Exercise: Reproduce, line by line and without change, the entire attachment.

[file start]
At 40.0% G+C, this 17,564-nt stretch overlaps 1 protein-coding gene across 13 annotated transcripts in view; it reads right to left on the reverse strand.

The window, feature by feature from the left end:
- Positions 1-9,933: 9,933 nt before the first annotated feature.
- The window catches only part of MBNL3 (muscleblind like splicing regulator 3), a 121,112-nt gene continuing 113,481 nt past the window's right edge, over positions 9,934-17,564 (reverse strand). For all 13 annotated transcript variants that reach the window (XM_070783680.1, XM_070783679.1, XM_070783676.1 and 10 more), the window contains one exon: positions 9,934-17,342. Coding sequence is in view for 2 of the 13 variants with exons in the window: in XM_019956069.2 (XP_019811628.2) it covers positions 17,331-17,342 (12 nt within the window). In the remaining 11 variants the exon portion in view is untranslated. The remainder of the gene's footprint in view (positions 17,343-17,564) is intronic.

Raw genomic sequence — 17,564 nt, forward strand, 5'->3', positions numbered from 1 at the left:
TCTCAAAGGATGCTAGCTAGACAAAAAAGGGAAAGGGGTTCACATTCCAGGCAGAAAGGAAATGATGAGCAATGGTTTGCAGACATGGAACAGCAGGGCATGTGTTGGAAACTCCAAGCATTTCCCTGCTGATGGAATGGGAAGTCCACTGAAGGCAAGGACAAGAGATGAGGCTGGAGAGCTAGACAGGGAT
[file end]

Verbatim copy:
At 40.0% G+C, this 17,564-nt stretch overlaps 1 protein-coding gene across 13 annotated transcripts in view; it reads right to left on the reverse strand.

The window, feature by feature from the left end:
- Positions 1-9,933: 9,933 nt before the first annotated feature.
- The window catches only part of MBNL3 (muscleblind like splicing regulator 3), a 121,112-nt gene continuing 113,481 nt past the window's right edge, over positions 9,934-17,564 (reverse strand). For all 13 annotated transcript variants that reach the window (XM_070783680.1, XM_070783679.1, XM_070783676.1 and 10 more), the window contains one exon: positions 9,934-17,342. Coding sequence is in view for 2 of the 13 variants with exons in the window: in XM_019956069.2 (XP_019811628.2) it covers positions 17,331-17,342 (12 nt within the window). In the remaining 11 variants the exon portion in view is untranslated. The remainder of the gene's footprint in view (positions 17,343-17,564) is intronic.

Raw genomic sequence — 17,564 nt, forward strand, 5'->3', positions numbered from 1 at the left:
TCTCAAAGGATGCTAGCTAGACAAAAAAGGGAAAGGGGTTCACATTCCAGGCAGAAAGGAAATGATGAGCAATGGTTTGCAGACATGGAACAGCAGGGCATGTGTTGGAAACTCCAAGCATTTCCCTGCTGATGGAATGGGAAGTCCACTGAAGGCAAGGACAAGAGATGAGGCTGGAGAGCTAGACAGGGAT